Main course was again a battle of choices, with so much on offer and following a meaty start I was initially drawn to a luscious sounding vegetarian option of Crispy Globe Artichoke, Broad Beans, Asparagus, Pecorino and Truffle Emulsion (£12.50). However, picking up a subtle hint of the East with Roast Stone Bass, Jersey Royals, Peas and Sweet Tahini Dressing (£17.50) I surrendered to my love of the sesame seed paste. As beautiful as I had come to expect, this dish happily also included raw shaved fennel which, as always, worked perfectly with bass. The mark of a good fish dish for me is a crispy well seasoned skin and that was certainly delivered here. Sweet tahini dressing was as delicious as I had imagined and really elevated this simple dish, having never paired tahini with white fish before I can safely say I will do so again.
Jules was drawn to a dish that we both felt sounded delicious but worried would be too heavy for a midday meal, Braised Blade of Beef, Mushroom and Wild Garlic Crust, Potato Croquette, Roasted Shallot and Mushroom Ketchup (£18). The dish presented was far more elegant than its billing on the menu and while it was a generous portion it was meltingly tender after nine slow hours of braising. The cherry on top was a sprinkling of chunky, crisp sourdough crumbs infused with a depth of mushroom earthiness, an excellent contrast of textures to the velvety beef. The potato croquette oozed a buttery interior like a breaded pomme mousseline, with the mushroom ketchup providing a sharpness against the richness of the blade – this dish was well thought out and executed perfectly.
With an extensive wine list equipped with a wide variety of by the glass options, we were both able to pair our lunch with a fitting wine match. My stone bass was perfectly complimented by a cool Domaines des Lauriers Picpoul de Pinet (£6.75) which delivered pleasing acidity with bright citrus notes, the perfect accompaniment to a light and refreshing dish. Jules’ O’Leary Walker Blue Cutting Road Cabernet Merlot (£7.25) was a decadent companion for the blade of beef, intense with juicy tannins and a hint of spice, this was a bold mouthful to go alongside a powerfully flavoured main.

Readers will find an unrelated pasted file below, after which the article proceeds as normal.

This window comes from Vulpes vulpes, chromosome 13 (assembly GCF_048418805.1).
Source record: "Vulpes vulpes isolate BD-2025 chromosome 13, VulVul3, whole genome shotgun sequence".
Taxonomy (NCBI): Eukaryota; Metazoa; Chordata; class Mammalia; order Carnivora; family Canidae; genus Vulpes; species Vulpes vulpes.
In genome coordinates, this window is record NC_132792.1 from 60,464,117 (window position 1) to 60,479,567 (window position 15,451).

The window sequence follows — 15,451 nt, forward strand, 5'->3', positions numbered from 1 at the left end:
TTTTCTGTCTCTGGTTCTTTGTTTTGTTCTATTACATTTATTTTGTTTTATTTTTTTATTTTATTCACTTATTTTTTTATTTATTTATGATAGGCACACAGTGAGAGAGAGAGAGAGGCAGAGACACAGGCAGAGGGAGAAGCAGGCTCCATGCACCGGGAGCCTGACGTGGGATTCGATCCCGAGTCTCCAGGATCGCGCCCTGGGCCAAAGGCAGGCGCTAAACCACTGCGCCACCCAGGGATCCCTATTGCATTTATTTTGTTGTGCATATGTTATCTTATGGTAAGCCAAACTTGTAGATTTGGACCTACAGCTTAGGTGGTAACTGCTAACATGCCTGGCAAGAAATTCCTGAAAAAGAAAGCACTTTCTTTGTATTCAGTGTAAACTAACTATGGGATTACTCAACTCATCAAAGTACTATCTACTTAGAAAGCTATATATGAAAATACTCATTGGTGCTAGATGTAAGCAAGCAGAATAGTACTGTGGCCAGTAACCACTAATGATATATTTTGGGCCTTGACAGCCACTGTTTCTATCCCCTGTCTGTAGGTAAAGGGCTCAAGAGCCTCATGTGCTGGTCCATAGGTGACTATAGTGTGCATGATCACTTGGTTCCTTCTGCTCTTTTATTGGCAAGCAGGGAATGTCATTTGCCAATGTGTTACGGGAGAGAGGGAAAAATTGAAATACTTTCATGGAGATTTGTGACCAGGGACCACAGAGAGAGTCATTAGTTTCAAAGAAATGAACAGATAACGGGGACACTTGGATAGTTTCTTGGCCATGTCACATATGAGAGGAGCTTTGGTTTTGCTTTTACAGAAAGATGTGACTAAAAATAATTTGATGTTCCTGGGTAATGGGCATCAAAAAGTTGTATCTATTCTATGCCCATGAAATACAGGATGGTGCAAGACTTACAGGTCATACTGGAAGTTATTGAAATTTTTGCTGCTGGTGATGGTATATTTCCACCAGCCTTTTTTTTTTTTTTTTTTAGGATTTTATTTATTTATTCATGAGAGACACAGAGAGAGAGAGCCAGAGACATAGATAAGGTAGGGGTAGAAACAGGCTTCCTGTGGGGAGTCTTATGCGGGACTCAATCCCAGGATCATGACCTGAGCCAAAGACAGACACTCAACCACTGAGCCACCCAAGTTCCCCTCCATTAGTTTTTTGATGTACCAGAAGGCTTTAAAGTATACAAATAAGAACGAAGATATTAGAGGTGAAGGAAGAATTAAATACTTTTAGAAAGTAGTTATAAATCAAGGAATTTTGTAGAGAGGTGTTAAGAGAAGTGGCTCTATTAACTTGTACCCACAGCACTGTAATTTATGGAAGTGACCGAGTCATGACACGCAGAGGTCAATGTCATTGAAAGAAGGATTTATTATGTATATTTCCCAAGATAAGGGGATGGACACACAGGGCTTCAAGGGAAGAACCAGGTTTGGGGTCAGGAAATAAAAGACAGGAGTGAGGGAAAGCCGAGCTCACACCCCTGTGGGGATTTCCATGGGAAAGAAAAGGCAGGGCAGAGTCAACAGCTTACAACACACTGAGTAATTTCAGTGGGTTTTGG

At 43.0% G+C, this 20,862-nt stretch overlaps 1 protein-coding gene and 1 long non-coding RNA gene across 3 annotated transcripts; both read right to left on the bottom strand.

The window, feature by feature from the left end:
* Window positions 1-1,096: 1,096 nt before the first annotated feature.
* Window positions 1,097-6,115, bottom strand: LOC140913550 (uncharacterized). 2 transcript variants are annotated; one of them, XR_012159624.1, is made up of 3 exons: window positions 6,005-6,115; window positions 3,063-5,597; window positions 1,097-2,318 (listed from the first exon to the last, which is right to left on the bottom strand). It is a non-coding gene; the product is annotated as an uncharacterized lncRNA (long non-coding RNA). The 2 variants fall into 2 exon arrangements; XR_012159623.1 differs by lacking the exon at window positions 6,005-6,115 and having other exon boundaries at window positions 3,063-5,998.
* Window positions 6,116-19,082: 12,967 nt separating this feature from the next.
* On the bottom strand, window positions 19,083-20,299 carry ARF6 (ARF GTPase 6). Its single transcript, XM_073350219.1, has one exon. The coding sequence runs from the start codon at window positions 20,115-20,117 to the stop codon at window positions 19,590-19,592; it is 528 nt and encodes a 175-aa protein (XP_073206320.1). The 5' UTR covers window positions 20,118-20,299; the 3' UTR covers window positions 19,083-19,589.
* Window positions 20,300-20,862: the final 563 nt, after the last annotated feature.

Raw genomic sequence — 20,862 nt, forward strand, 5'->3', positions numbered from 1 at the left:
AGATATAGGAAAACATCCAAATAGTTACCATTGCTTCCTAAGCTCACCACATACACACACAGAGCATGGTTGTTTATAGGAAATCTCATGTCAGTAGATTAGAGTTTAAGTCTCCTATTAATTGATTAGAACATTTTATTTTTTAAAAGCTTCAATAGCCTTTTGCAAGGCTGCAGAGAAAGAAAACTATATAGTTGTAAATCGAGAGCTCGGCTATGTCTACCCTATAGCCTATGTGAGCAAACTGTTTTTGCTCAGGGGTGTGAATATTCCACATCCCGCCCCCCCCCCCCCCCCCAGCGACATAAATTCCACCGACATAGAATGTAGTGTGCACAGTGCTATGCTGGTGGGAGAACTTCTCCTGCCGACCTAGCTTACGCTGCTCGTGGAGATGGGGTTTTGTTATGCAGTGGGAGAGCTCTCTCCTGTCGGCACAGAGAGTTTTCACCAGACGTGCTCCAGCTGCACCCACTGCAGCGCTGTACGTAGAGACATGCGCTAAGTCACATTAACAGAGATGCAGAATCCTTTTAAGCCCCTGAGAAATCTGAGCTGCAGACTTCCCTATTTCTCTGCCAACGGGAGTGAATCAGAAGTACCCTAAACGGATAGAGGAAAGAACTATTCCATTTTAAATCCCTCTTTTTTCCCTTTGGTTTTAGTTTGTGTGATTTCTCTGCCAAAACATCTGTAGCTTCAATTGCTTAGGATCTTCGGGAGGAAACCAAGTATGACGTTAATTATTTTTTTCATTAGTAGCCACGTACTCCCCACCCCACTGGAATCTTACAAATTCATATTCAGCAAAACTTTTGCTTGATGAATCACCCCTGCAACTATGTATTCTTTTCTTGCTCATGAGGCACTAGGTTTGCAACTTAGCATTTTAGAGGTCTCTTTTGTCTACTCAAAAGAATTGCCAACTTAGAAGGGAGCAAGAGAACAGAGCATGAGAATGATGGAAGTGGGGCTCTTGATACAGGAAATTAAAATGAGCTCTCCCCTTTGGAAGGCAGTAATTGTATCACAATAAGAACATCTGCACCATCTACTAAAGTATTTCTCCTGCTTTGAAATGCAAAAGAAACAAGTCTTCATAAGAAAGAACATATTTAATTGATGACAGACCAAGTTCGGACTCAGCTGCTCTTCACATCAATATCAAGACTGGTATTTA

As always, being full had to take a backseat to the desire to end lunch with a sweet treat, but we had to concede our limitations after two generous courses and share a dessert. As I really enjoyed the subtle hint of Middle Eastern flavour which accompanied many of the dishes, we opted for Pistachio and Rosewater Meringue, Alphonso Mango and Lime Chantilly (£6.50). This dish was like a sophisticated Eton mess bursting with mango and lime freshness. There was a very subtle rosewater undertone, which is a huge plus for me as a heavy-handed dose of rosewater can be a real turn off. While I had hoped my beloved pistachios would have been more prominent, perhaps incorporated into the meringue, this dish was summer on a plate and we made a good dent in the large helping.
After a quick chat with Julian, who filled us in on Shu’s 2017 refurbishment plans and expansion to include a small bites offering in ShuBar, we left feeling very satisfied with our Monday treat lunch. We both noted that the calibre of food was exceptional for a lunch time service, with every dish we tried presented perfectly and for the most part offering the same dishes that appear on the main dinner menu, meaning Shu is performing at an extremely high standard around the clock. Our bill, excluding service, came to £77.20 for a decadent lunch we both enjoyed thoroughly. Brian McCann has much to be proud of and Shu should be on everyone’s radar.
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Growing up with the name Darina, I was constantly asked if I could cook like my namesake. With that (and greed) as the ultimate motivators, I quickly realised that home-baked goods make excellent bribes and an obsession was born! With bachelor’s and master’s degrees in law I undertook a PhD, but a preference for cookbooks to textbooks persisted. As a (self-confessed!) demon in the kitchen, I am the only person to have contested both Masterchef and the Great Irish Bake off, which fuelled my desire to set my focus on food in a serious way. Working with The Taste allows me to satiate this craving and marries my food fascination with my love of writing and ranting. Follow me as I share my food adventures and hopefully inspire others to indulge their passion for cooking and food in the process!